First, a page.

Q: What progress has SA Tourism made with regards the ‘Five in Five’ goal of achieving five million more visitors to South Africa by 2022?
A: In 2018, South Africa welcomed 10.5 million foreign tourists to the country, which was a 1.8% increase on the previous year. Domestically, 17.7 million trips were made by local travellers – a 2.8% increase on 2017. While the figures show an increase in travellers, we still need to attain higher growth numbers in order to achieve our ‘5-in-5’ targets.
Q: What key markets have you identified to help SAT achieve this goal?
A: Through our Market Investment Framework, we have identified 44 markets globally. Further attention will be placed on the following six markets – USA, Germany, Australia, China, UK and India. In Africa we are focusing on the Nigerian market. Areas we need to focus on include how we process visas, what products and experiences we need to tailor for these visitors, and factors such as airlift to and from these countries. These markets were alluded to by President Ramaphosa as focus markets for us to reach the 21 million tourist goal for South Africa by 2030.
Q: What are your thoughts on the developments made in the visa space and their impact on encouraging visitors to SA?
A: We know that globally, easing of immigration regulations stimulates tourism growth. We have seen this on the African continent as well, where countries have relaxed immigration regulations and tourism numbers have improved. In South Africa, we saw similar increases when visa regulations for Angolan citizens travelling to South Africa were relaxed. We are encouraged by the efforts of the South African government to address visa issues and look forward to seeing the roll out of the e-Visa programme.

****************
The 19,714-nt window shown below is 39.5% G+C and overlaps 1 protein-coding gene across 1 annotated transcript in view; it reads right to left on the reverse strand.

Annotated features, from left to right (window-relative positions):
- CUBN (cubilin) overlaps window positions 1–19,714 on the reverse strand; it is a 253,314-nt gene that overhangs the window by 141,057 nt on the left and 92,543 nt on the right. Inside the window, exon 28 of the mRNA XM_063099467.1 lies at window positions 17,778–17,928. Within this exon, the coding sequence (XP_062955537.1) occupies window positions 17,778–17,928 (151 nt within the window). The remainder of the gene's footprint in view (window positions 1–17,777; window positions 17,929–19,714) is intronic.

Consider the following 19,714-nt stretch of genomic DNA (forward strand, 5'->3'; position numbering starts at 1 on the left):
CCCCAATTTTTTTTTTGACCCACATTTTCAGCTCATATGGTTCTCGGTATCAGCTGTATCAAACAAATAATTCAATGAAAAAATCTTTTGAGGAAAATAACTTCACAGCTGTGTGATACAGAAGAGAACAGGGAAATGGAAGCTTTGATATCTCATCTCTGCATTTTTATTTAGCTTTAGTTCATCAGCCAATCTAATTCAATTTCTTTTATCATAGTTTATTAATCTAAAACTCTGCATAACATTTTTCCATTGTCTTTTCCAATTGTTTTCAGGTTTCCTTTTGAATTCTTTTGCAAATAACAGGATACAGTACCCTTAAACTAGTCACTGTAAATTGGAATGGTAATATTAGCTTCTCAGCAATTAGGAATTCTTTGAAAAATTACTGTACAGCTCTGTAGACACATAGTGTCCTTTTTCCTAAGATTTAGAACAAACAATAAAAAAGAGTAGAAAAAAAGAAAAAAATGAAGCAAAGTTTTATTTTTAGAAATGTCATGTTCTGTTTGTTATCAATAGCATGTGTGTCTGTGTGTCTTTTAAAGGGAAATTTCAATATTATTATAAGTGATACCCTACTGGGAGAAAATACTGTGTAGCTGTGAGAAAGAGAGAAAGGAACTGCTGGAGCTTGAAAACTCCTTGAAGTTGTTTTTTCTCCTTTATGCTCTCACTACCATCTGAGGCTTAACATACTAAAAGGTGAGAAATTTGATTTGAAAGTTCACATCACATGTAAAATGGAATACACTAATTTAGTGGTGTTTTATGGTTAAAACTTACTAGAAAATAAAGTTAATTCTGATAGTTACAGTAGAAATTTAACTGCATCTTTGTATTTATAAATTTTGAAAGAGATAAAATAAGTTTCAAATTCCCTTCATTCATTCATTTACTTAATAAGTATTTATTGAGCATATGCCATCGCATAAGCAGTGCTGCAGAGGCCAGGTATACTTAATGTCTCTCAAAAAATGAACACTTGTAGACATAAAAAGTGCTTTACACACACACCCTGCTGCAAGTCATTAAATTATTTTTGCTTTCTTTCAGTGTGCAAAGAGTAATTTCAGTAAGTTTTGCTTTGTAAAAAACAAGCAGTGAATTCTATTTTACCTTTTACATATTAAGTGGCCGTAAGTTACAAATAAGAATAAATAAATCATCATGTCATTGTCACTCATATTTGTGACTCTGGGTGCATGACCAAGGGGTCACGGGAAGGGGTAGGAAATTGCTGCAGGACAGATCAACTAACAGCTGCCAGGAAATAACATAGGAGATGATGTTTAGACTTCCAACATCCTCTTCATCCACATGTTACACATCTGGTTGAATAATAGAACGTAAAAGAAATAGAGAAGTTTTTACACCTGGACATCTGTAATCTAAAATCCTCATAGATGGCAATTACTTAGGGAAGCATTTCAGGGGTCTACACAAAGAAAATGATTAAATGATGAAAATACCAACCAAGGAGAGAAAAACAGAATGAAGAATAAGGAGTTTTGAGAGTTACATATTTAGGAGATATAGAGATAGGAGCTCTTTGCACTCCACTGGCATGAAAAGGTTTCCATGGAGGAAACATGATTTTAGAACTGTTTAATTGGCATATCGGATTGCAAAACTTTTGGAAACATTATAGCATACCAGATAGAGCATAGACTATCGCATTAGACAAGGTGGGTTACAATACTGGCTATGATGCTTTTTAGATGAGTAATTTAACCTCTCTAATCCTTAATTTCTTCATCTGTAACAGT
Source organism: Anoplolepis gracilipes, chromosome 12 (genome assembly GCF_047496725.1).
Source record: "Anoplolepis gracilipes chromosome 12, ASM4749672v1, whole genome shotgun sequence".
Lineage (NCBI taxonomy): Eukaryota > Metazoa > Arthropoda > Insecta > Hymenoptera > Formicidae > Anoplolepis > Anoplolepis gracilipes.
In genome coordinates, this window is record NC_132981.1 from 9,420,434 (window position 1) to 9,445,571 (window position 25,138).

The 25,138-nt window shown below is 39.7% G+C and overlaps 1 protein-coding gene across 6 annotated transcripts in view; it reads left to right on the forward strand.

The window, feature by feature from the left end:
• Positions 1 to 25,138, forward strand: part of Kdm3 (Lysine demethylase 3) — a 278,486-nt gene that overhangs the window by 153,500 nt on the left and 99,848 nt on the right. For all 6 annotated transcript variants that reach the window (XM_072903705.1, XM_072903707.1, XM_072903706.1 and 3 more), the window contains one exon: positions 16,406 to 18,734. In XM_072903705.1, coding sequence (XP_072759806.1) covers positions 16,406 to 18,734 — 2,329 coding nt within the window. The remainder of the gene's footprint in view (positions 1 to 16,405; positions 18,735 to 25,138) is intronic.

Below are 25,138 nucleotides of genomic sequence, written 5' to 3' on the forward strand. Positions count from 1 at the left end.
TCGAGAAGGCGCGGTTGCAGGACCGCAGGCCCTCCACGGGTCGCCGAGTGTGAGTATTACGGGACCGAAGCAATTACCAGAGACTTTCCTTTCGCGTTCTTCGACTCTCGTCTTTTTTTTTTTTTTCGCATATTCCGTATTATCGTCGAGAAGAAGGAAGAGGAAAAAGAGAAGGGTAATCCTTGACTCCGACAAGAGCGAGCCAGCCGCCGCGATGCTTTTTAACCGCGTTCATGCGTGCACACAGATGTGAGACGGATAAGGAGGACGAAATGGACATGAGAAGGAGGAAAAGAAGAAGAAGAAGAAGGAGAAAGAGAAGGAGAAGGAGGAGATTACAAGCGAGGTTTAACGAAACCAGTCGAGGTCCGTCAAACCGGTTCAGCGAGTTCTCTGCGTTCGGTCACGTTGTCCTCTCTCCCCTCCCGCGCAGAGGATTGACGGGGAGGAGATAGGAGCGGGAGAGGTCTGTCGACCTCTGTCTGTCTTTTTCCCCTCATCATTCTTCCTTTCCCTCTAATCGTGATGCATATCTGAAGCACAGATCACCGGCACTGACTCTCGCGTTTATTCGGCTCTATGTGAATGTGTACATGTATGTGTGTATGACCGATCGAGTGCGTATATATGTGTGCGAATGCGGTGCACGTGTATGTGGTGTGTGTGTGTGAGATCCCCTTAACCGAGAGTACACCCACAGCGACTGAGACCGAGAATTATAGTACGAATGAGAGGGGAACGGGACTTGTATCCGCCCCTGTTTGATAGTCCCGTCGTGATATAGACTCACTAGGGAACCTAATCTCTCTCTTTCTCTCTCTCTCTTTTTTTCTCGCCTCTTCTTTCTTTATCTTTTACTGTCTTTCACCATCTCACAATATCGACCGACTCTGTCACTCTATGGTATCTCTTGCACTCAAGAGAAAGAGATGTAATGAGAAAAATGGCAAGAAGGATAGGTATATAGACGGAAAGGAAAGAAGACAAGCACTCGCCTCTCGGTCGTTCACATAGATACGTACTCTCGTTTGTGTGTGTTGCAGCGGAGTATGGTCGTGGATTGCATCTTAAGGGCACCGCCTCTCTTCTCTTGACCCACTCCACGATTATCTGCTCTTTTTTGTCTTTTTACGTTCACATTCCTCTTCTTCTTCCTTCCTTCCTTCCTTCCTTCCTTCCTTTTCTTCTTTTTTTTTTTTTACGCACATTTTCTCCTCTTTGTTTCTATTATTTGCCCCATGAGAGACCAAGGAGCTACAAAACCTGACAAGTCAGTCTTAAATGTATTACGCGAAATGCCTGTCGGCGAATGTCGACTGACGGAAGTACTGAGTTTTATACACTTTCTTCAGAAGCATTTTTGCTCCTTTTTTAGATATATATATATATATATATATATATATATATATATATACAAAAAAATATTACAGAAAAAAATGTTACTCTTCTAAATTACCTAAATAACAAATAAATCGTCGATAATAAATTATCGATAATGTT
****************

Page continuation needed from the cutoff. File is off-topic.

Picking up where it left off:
Q: What’s your view on domestic tourism and the role it plays in the SAT strategy?
A: Domestic tourism is a cornerstone of any destination’s tourism industry and SAT aims to promote it as part of its enhanced strategy for growth. This is further reflected in the ‘5-in-5’ strategy, whereby SA Tourism looks to increase domestic trips by one million by 2021. However, in recent years, loyalty in South Africa has seen a decline due to the tough economic conditions. For South Africans, affordability and lack of information are the key barriers to domestic holidays. We have also placed a strong emphasis on ensuring that domestic travel is accessible and can be enjoyed by all South Africans with the Sho’t Left campaign, which looks to:
- Engage South Africans by inspiring them with the breadth of experiences that can be enjoyed within the country
- Turn that inspiration into action by calling on all South Africans to book, experience and enjoy all that our country has to offer
- Evolve South African’s travel culture to the extent that they themselves want to proactively explore more of their country
Q: How is SAT using technology to achieve its goals?
A: We have partnered with Waze, the world’s largest community-based traffic and navigation app, to provide travellers with alerts and directions to all Tourism Grading Council-graded establishments in the area, in real-time. We have also partnered with Flight Centre in promoting its Travel Stokvel, which encourages South Africans to save for travel within the country. During Tourism Month last year, we also introduced the Sho’t Left Travel Week, which saw South Africa go on sale for an entire week with massive discounts by accommodation establishments, airlines etc.
Q: What can South Africans do to promote tourism in the country?
A: Locals need to be the storytellers; to travel and tell their stories to paint a picture of our country. We also have the “WeDoTourism” movement. This initiative seeks to remind South Africans of the importance of the tourism industry and the role they can play as advocates for South Africa and for tourism. We aim to remind South Africans that tourism is everyone’s business, because all South Africans benefit from tourism.
Q: Where would SAT like to be in 10 years’ time?
A: By 2029, we would have hopefully achieved our ‘5-in- 5’ goal and be on our way to achieving the 21 million inbound tourist mark. With tourism being affected by the disruptive technologies of the Fourth Industrial Revolution, I see South African Tourism partnering with more tech companies that can bring value to the tourism industry. And our mainstay events – Meetings Africa, Africa’s Travel Indaba and the National Lilizela Tourism Awards – would have helped build stronger relations with tourism stakeholders across the continent.